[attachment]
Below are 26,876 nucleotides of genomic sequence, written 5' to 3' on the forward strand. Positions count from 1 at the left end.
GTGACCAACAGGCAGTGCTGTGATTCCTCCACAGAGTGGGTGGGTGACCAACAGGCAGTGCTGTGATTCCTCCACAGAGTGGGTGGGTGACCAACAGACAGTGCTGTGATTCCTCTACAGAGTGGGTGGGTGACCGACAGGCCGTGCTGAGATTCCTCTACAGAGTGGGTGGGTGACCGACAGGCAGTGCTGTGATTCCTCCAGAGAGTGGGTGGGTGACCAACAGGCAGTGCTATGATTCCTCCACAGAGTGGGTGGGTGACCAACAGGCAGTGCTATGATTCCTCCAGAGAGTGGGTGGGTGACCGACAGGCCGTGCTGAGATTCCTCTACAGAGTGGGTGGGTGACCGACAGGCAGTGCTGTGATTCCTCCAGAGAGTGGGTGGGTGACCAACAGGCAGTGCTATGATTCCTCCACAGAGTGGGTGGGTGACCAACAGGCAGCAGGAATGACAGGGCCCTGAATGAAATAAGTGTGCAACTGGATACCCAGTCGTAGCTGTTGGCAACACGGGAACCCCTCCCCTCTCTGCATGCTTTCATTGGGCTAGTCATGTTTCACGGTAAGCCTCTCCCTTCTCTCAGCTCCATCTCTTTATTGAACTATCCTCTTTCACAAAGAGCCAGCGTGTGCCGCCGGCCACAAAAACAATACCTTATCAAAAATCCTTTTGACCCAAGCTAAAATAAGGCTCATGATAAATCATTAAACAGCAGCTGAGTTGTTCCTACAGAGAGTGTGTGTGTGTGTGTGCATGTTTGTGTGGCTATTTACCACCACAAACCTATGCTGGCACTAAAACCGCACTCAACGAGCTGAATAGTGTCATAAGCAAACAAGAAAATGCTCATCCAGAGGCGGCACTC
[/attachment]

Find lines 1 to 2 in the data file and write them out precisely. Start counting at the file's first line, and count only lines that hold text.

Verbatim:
Below are 26,876 nucleotides of genomic sequence, written 5' to 3' on the forward strand. Positions count from 1 at the left end.
GTGACCAACAGGCAGTGCTGTGATTCCTCCACAGAGTGGGTGGGTGACCAACAGGCAGTGCTGTGATTCCTCCACAGAGTGGGTGGGTGACCAACAGACAGTGCTGTGATTCCTCTACAGAGTGGGTGGGTGACCGACAGGCCGTGCTGAGATTCCTCTACAGAGTGGGTGGGTGACCGACAGGCAGTGCTGTGATTCCTCCAGAGAGTGGGTGGGTGACCAACAGGCAGTGCTATGATTCCTCCACAGAGTGGGTGGGTGACCAACAGGCAGTGCTATGATTCCTCCAGAGAGTGGGTGGGTGACCGACAGGCCGTGCTGAGATTCCTCTACAGAGTGGGTGGGTGACCGACAGGCAGTGCTGTGATTCCTCCAGAGAGTGGGTGGGTGACCAACAGGCAGTGCTATGATTCCTCCACAGAGTGGGTGGGTGACCAACAGGCAGCAGGAATGACAGGGCCCTGAATGAAATAAGTGTGCAACTGGATACCCAGTCGTAGCTGTTGGCAACACGGGAACCCCTCCCCTCTCTGCATGCTTTCATTGGGCTAGTCATGTTTCACGGTAAGCCTCTCCCTTCTCTCAGCTCCATCTCTTTATTGAACTATCCTCTTTCACAAAGAGCCAGCGTGTGCCGCCGGCCACAAAAACAATACCTTATCAAAAATCCTTTTGACCCAAGCTAAAATAAGGCTCATGATAAATCATTAAACAGCAGCTGAGTTGTTCCTACAGAGAGTGTGTGTGTGTGTGTGCATGTTTGTGTGGCTATTTACCACCACAAACCTATGCTGGCACTAAAACCGCACTCAACGAGCTGAATAGTGTCATAAGCAAACAAGAAAATGCTCATCCAGAGGCGGCACTC